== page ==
An outspoken ethnic minority Uyghur mother has been detained for nearly one month for “incitement” after raising a public outcry in the capital of northwestern China’s Xinjiang region over the long-running case of her missing son, according to a local source.
Patigul Ghulam was taken into custody by police officers on May 27, just five days after a deadly attack on a market in the Xinjiang capital Urumqi which authorities blamed on separatists, a neighbor told RFA’s Uyghur Service over the weekend, citing the woman’s daughter.
“I heard about her detention from her daughter, Patime Eli, who was accompanying her mom from home to the Urumqi City Police Department,” the neighbor said, speaking on condition of anonymity.
Ghulam had been summoned to the police department in the aftermath of the market attack for questioning, following which Eli was ordered to return home without her mother, she said.
Outside of the department, when Patime Eli asked why her mother was not allowed to leave, the police told her that they had “strong evidence that proves she was involved in an illegal activity,” according to the neighbor. Police did not indicate when she would be released.
“She insisted to know what the illegal activity was and the police told her, ‘Your mom incited the people against our government by raising an outcry in public’.”
The police did not specify what action by Gulham led to her detention, though she has frequently spoken out against the authorities, who she says are complicit in her son’s disappearance during one of China’s worst incidents of ethnic violence in decades in Urumqi in July 2009.
The neighbor said that Patime Eli demanded that they detain her as well, but she was pulled away and told, “You are committing the same mistake as your mom—you are trying to draw public attention and cause an incident.”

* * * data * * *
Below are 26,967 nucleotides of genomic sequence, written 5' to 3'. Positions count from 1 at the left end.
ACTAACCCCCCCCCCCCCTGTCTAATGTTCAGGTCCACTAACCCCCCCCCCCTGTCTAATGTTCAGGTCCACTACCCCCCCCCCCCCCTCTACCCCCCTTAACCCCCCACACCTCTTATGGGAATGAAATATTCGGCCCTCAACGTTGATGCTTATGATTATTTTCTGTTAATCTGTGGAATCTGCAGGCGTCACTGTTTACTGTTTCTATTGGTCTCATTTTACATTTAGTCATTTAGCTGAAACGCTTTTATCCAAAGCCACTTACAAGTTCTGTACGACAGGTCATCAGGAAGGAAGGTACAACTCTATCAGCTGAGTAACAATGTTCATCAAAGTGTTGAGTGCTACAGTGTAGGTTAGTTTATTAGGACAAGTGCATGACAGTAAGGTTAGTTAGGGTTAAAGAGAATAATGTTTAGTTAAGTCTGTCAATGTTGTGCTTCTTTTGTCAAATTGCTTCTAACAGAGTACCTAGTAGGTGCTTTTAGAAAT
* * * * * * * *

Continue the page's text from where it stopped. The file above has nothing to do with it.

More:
“[The government] was acting desperately and irrationally after the morning market attack, which is the only reason why Patigul Ghulam was detained,” the neighbor added.
“Actually, she has been speaking out and complaining about the government ever since her son disappeared—she has never stopped talking, including to any foreign reporters she has been able to reach.”
The May 22 Urumqi market incident, in which unidentified attackers plowed two motor vehicles into an open market and set off explosives, left 31 people dead and more than 90 injured, prompting authorities to launch a one-year anti-terrorism campaign in the region.
The death toll is believed to be the highest in Xinjiang violence since bloody riots in Urumqi in 2009 between Uyghurs and majority Han Chinese left almost 200 people dead.
Ghulam has been one of the most vocal Uyghurs who have been pressing the authorities on the whereabouts of family members missing during the violence in Urumqi on July 5, 2009.
She has said that her son, Imammemet Eli, 25, was taken by police on July 14, 2009 and that the last time she heard about him was nine months later when fellow inmates said he was found severely tortured and taken to a hospital.
He is among several thousand, according to Uyghur exile groups, who were forcibly disappeared in the aftermath of the 2009 ethnic unrest.
Ghulam’s detention marks her second by authorities in three years, having been held for seven days in 2011 for “insulting police.”
Since she began the search for her son, she has also been subjected to virtual house arrest, placed under surveillance, and prevented from traveling to certain public areas in Urumqi, including the Grand Bazaar marketplace and People’s Square, especially during meetings by regional officials or when foreign diplomats are visiting the city.
Ghulam has said that she will speak to whoever will listen about her plight and her struggle to find her son despite efforts by Chinese police and officials to obstruct her.
She has received frequent warnings by authorities after speaking with members of the foreign press.
“I don’t have a gun, I have only my mouth and my tears, and you cannot control them,” Ghulam once said during one of her interrogations, according to reports.
Gulham’s last public outcry was in January last year during a visit to Urumqi by Turkish opposition leader Kemal K?l?cdaroglu, whose country is home to a substantial Uyghur population and to whom she had written an open letter urging him not to believe the “lies” that the Chinese government had told him about its policies in Xinjiang.
At the time, authorities took her from her home and detained her, along with several other family members of Uyghurs who are believed to have been disappeared by the authorities, and was not released until K?l?cdaroglu had left the city.
When asked whether she feared punishment for her repeated public appeals, Gulham said that the authorities could do nothing that would hurt her more than the loss of her son.
“I know that I could be subjected to interrogation and even more than that, but I am willing to face any kind of danger, because there is no bigger punishment for a mother than losing a son,” she said.
“Now, my everyday life is kind of a torture.”